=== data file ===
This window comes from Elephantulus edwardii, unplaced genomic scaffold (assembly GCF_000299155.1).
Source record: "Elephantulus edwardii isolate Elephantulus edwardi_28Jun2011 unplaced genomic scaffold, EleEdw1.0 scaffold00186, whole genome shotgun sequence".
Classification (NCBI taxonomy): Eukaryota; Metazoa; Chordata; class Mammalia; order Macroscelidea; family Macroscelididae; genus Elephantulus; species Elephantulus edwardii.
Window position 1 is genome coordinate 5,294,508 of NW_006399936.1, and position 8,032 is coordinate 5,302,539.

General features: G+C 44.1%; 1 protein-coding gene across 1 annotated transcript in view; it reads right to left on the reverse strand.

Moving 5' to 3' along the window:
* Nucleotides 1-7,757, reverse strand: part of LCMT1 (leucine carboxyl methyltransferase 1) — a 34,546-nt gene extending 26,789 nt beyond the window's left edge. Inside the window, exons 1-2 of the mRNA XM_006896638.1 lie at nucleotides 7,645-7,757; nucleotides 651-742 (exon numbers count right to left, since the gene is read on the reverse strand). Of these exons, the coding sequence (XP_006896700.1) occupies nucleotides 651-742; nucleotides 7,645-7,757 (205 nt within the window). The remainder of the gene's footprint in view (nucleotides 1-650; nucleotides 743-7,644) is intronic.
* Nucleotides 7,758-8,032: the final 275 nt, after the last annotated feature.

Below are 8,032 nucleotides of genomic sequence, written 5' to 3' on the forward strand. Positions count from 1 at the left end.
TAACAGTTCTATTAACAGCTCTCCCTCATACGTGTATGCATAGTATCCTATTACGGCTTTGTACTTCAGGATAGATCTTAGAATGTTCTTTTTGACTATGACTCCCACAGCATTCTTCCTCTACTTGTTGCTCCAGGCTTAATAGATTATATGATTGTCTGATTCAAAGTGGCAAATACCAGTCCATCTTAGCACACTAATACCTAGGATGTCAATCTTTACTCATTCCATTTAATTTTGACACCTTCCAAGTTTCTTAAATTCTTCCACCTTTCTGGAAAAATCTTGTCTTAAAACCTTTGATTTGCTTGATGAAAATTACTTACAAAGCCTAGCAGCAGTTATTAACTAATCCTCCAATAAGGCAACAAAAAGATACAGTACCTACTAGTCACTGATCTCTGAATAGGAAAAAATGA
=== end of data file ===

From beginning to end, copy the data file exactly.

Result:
This window comes from Elephantulus edwardii, unplaced genomic scaffold (assembly GCF_000299155.1).
Source record: "Elephantulus edwardii isolate Elephantulus edwardi_28Jun2011 unplaced genomic scaffold, EleEdw1.0 scaffold00186, whole genome shotgun sequence".
Classification (NCBI taxonomy): Eukaryota; Metazoa; Chordata; class Mammalia; order Macroscelidea; family Macroscelididae; genus Elephantulus; species Elephantulus edwardii.
Window position 1 is genome coordinate 5,294,508 of NW_006399936.1, and position 8,032 is coordinate 5,302,539.

General features: G+C 44.1%; 1 protein-coding gene across 1 annotated transcript in view; it reads right to left on the reverse strand.

Moving 5' to 3' along the window:
* Nucleotides 1-7,757, reverse strand: part of LCMT1 (leucine carboxyl methyltransferase 1) — a 34,546-nt gene extending 26,789 nt beyond the window's left edge. Inside the window, exons 1-2 of the mRNA XM_006896638.1 lie at nucleotides 7,645-7,757; nucleotides 651-742 (exon numbers count right to left, since the gene is read on the reverse strand). Of these exons, the coding sequence (XP_006896700.1) occupies nucleotides 651-742; nucleotides 7,645-7,757 (205 nt within the window). The remainder of the gene's footprint in view (nucleotides 1-650; nucleotides 743-7,644) is intronic.
* Nucleotides 7,758-8,032: the final 275 nt, after the last annotated feature.

Below are 8,032 nucleotides of genomic sequence, written 5' to 3' on the forward strand. Positions count from 1 at the left end.
TAACAGTTCTATTAACAGCTCTCCCTCATACGTGTATGCATAGTATCCTATTACGGCTTTGTACTTCAGGATAGATCTTAGAATGTTCTTTTTGACTATGACTCCCACAGCATTCTTCCTCTACTTGTTGCTCCAGGCTTAATAGATTATATGATTGTCTGATTCAAAGTGGCAAATACCAGTCCATCTTAGCACACTAATACCTAGGATGTCAATCTTTACTCATTCCATTTAATTTTGACACCTTCCAAGTTTCTTAAATTCTTCCACCTTTCTGGAAAAATCTTGTCTTAAAACCTTTGATTTGCTTGATGAAAATTACTTACAAAGCCTAGCAGCAGTTATTAACTAATCCTCCAATAAGGCAACAAAAAGATACAGTACCTACTAGTCACTGATCTCTGAATAGGAAAAAATGA